Last night I attened the Vice-Chancellor’s Annual Lecture at City University (invited by virtue of having been, once-upon-a-time, the President of the Students’ Union there). The speaker was another ex-Sabbatical Officer, albeit one from an older generation than me, Brendan Barber – the recently elected General Secretary of the TUC.

His speech was entitled “The Future of Trade Unions”. He began by giving a roundup of the current state of the Trade Union movement here in the UK, outlining some of the recent trends membership numbers and profile, spread across various sectors, stuff like that. He briefly touched upon the movement’s relationship with the current Government and disparaged that element of recent media commentary which labeled some of the recently elected Union officials as the “Awkward Squad”.

His discussion on the future direction of the Trade Union movement touched on several areas, including skill development and provision and the continuing importance of collective bargaining, but what I found most interesting was his brief discussion of the potential role of unions as shareholders – “saving capitalism from the capitalists”, if I remember his phrase correctly.

Using the currently relevant issues of pension security and fat-cat pay as hooks, he set out an argument for the increasing participation of Trade Unions in Business at the shareholder level. After all, Union members are essentially investors in many large companies in their roles as pension scheme contributors, and Barber argued that Unions could do well following the example of those groups who sought to influence the policy of large corporations by buying shares in order to get voting rights at company AGMs and the like.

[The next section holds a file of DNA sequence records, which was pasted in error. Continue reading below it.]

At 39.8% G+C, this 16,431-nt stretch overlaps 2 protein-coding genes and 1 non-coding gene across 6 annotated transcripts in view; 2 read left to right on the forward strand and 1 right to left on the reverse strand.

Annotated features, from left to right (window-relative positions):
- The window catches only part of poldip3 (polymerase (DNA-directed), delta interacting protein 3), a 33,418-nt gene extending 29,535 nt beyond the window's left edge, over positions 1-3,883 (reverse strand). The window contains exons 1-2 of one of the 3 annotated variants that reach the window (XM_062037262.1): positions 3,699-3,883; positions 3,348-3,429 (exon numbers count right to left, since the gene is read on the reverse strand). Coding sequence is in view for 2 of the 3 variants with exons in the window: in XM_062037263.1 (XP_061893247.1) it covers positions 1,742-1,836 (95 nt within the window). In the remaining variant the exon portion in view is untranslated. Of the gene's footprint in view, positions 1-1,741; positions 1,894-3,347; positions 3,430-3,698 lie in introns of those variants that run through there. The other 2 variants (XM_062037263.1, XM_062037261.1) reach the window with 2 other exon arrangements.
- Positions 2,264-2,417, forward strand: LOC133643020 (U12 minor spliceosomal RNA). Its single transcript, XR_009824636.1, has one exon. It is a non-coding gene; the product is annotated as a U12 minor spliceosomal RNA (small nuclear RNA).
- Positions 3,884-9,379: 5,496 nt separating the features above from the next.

He cited the recent stories of fat-cat pay deals being voted down as examples of the potential power of well-organised shareholders over boards and executives, and suggested that by getting into business at this level, Unions could not only oversee the interests of their members in these uncertain times but also possibly impose some sort of moral or ethical framework over the corporations.

Whatever your reaction to ideas like this (to be honest, I’m not really sure how new it all is), it’s certainly interesting. It brought to mind the old concept of the “shareholder democracy” which never really took off as intended. Perhaps what Mr. Barber is thinking of is a new form of (stake|share)holder democracy, but one where the Unions, and possibly other groups, act as our proxies?

All interesting stuff, I only wish I had been a little less tired and that I’d remembered to take a pen and paper to make notes with. (What? Real time wireless moblogging? You wanna buy me the kit, I’ll do it 😉 Please read this last statement as a slight disclaimer – I am reporting only my impressions and memories, and it’s altogether possible that I’m misrepresenting Mr. Barber’s arguments, although I’d hope not. It’d be interesting to hear any views on this stuff, so if anyone actually reads this post, please consider leaving a comment!

(NB: After I wrote this summary, I discovered this article at the Times online, covering the speech.)